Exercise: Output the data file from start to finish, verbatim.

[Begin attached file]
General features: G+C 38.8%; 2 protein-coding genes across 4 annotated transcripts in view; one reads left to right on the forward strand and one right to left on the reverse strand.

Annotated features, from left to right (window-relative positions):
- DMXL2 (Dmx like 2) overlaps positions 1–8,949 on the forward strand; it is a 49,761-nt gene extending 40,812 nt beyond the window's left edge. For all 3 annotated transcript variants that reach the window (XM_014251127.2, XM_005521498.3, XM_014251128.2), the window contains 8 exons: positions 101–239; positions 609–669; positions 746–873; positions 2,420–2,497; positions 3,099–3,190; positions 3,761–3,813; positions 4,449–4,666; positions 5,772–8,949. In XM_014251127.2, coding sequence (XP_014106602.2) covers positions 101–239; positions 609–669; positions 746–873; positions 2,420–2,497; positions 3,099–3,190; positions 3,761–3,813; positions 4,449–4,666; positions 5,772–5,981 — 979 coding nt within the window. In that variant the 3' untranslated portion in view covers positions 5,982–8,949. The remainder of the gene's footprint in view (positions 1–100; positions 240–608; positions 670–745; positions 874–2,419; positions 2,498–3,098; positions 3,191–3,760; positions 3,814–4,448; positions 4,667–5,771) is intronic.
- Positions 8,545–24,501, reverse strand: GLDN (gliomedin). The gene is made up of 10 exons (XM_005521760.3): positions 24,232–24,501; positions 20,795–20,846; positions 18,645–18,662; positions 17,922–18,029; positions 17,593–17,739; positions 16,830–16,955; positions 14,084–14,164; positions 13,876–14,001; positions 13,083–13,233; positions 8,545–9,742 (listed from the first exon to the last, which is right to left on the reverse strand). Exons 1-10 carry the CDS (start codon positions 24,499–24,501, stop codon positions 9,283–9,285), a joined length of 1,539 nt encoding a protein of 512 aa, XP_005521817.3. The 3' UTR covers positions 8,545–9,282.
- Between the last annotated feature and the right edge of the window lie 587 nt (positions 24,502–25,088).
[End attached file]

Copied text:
General features: G+C 38.8%; 2 protein-coding genes across 4 annotated transcripts in view; one reads left to right on the forward strand and one right to left on the reverse strand.

Annotated features, from left to right (window-relative positions):
- DMXL2 (Dmx like 2) overlaps positions 1–8,949 on the forward strand; it is a 49,761-nt gene extending 40,812 nt beyond the window's left edge. For all 3 annotated transcript variants that reach the window (XM_014251127.2, XM_005521498.3, XM_014251128.2), the window contains 8 exons: positions 101–239; positions 609–669; positions 746–873; positions 2,420–2,497; positions 3,099–3,190; positions 3,761–3,813; positions 4,449–4,666; positions 5,772–8,949. In XM_014251127.2, coding sequence (XP_014106602.2) covers positions 101–239; positions 609–669; positions 746–873; positions 2,420–2,497; positions 3,099–3,190; positions 3,761–3,813; positions 4,449–4,666; positions 5,772–5,981 — 979 coding nt within the window. In that variant the 3' untranslated portion in view covers positions 5,982–8,949. The remainder of the gene's footprint in view (positions 1–100; positions 240–608; positions 670–745; positions 874–2,419; positions 2,498–3,098; positions 3,191–3,760; positions 3,814–4,448; positions 4,667–5,771) is intronic.
- Positions 8,545–24,501, reverse strand: GLDN (gliomedin). The gene is made up of 10 exons (XM_005521760.3): positions 24,232–24,501; positions 20,795–20,846; positions 18,645–18,662; positions 17,922–18,029; positions 17,593–17,739; positions 16,830–16,955; positions 14,084–14,164; positions 13,876–14,001; positions 13,083–13,233; positions 8,545–9,742 (listed from the first exon to the last, which is right to left on the reverse strand). Exons 1-10 carry the CDS (start codon positions 24,499–24,501, stop codon positions 9,283–9,285), a joined length of 1,539 nt encoding a protein of 512 aa, XP_005521817.3. The 3' UTR covers positions 8,545–9,282.
- Between the last annotated feature and the right edge of the window lie 587 nt (positions 24,502–25,088).